The Phantom Army of Alamein
296pp. Illustrated. £16.99
You really could not make this up. Take a disparate bunch of painters, sculptors, film makers, art directors, architects, poster artists, designers and even stained-glass specialists, stick them in the desert with a load of cardboard boxes, balls of string and some sealing wax, and wait for the magic show.
Under the command of a director and film editor, the remarkable Major Geoffrey Barkas, this ramshackle unit studied the art of camouflage from its early uses in the Napoleonic Wars and through the First World War, where techniques were already well advanced. They learnt about camouflage netting and the use of fabrics and garnishes, colour and tone, light and shadow, aerial photography and what they could learn from nature.
Amongst the Camouflage Unit were such luminaries as Captain Blair Hughes-Stanton, a wood engraver, Julian Trevelyan and Roland Penrose, the surrealist painters, William Hayter, a printmaker, Freddie Beddington, a veteran sniper of the WWI who had studied at the Slade, and the extraordinary Jasper Maskelyne, a music-hall illusionist and magician. And what these men performed in the Western Desert around Tobruk and El Alamein was pure magic. Their target was Rommel, commander of the Deutsches Afrika Korps, also known as ‘The Desert Fox,’ and they had to make him believe that the allied forces were not where he thought they were.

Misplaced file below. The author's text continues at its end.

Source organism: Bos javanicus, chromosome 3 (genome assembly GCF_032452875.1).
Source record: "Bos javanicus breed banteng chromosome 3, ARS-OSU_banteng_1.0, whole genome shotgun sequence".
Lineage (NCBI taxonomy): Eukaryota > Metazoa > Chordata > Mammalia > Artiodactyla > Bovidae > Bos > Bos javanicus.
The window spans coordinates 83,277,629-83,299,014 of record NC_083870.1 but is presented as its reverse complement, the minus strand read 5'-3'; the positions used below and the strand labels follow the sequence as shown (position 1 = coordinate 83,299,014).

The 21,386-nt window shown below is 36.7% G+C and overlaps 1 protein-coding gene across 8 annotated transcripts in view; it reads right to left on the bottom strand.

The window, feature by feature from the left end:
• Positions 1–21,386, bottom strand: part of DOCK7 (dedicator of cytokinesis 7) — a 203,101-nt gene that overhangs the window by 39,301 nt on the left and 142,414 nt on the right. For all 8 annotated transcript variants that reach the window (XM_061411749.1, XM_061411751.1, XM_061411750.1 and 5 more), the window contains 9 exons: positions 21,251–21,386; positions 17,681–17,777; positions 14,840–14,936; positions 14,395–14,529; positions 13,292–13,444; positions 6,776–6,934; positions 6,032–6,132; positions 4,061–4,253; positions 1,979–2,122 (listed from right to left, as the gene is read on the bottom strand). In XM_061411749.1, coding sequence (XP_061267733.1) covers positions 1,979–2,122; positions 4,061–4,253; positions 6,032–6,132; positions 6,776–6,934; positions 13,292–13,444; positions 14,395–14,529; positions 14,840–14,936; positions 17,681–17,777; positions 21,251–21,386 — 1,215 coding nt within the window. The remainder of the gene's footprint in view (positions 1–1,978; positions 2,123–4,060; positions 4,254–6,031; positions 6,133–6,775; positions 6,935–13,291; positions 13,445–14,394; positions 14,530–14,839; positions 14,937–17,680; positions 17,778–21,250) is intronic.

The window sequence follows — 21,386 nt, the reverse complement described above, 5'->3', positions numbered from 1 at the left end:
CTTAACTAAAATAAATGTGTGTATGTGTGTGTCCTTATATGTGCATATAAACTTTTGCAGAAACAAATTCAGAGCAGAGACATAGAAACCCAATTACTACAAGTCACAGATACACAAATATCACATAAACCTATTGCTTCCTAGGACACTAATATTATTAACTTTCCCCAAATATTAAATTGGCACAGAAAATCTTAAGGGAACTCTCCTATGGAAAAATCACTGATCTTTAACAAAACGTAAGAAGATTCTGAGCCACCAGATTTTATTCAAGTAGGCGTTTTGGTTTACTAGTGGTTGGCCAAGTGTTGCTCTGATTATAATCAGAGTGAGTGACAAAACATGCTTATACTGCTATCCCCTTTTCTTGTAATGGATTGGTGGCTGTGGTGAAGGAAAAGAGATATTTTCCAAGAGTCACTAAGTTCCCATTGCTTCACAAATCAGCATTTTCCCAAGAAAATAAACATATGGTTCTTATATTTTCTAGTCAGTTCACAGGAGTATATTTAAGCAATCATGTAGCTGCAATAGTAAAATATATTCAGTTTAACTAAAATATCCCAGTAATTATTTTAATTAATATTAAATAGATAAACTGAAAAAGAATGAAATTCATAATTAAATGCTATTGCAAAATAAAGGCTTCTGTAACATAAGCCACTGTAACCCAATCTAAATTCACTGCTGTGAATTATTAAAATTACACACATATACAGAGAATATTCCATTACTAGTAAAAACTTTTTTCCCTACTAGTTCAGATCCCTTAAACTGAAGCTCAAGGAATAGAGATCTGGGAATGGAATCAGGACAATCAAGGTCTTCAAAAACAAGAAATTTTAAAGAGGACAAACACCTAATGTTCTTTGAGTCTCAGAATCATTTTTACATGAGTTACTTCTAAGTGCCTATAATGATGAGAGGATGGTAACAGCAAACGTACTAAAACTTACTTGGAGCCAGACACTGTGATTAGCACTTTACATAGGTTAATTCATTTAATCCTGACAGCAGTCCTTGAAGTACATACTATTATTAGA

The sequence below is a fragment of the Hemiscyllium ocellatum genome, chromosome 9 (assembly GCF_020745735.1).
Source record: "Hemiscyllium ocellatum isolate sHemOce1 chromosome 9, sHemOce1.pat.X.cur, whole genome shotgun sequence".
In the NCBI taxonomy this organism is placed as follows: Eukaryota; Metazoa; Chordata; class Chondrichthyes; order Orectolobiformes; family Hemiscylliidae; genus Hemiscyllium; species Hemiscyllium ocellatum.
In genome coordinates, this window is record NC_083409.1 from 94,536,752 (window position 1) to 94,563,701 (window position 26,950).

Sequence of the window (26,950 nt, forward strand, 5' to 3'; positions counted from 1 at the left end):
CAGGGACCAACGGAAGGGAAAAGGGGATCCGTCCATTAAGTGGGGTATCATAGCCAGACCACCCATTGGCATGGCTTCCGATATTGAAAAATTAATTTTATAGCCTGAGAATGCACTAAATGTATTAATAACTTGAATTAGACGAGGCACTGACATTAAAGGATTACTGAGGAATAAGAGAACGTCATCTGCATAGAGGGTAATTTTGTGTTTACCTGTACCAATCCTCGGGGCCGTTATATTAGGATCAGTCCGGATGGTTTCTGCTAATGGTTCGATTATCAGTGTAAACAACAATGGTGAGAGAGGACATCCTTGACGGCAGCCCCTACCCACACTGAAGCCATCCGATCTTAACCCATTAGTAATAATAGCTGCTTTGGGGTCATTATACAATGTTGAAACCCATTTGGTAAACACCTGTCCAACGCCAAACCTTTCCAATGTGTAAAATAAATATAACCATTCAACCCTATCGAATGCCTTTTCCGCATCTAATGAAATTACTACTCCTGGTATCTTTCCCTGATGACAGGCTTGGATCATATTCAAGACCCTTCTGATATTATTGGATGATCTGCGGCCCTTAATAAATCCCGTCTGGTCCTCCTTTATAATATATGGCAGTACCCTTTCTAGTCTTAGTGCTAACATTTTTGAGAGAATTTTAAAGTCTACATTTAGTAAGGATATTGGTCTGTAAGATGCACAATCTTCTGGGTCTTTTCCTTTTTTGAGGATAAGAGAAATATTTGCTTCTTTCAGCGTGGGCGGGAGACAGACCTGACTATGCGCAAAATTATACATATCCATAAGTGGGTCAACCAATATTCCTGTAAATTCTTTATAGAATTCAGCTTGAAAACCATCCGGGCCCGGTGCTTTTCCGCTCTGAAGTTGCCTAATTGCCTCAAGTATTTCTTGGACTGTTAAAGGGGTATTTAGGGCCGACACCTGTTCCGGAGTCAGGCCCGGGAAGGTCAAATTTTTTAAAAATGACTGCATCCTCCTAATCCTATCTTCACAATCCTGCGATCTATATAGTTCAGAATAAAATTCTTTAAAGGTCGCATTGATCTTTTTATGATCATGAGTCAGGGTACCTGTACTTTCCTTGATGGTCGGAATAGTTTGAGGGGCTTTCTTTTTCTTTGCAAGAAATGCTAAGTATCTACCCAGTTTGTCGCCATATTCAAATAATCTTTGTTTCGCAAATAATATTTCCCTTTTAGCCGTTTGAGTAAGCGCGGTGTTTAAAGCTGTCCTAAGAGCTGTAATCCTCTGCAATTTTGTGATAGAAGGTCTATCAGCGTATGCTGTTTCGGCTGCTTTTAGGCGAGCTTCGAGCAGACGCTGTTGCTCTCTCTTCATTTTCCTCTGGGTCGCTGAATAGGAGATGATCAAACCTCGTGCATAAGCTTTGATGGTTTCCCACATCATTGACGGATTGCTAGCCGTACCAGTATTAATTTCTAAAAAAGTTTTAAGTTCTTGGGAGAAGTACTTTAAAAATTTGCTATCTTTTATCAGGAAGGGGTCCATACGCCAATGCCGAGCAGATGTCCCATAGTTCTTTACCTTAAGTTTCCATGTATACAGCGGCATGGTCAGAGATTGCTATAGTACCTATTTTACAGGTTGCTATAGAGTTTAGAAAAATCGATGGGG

Well, we all know the outcome, but Rick Stroud tells the tale with astonishing detail, backed up by maps, diagrams, drawings and photographs. Perhaps there is too much detail, as he does embellish the story with descriptions only those who were there at the time could have known, with, one imagines, projected conversations.
This is an extraordinary story of how a talented and dedicated band of camoufleurs stole one of the greatest victories in military history through subterfuge, rather than military strength. Its publication marks the seventieth anniversary of the second battle of El Alamein., the first having been back in July. The whole deception was called Operation Bertram, but there is no explanation as to why they chose this name; could it be something to do with P G Wodehouse’s hapless young hero, Bertie Wooster, a shortening of Bertram? The dust jacket, it has to said, all but vanishes amongst the other more lively volumes in the bookshop - let us hope it is not too well camouflaged, as it deserves to be discovered.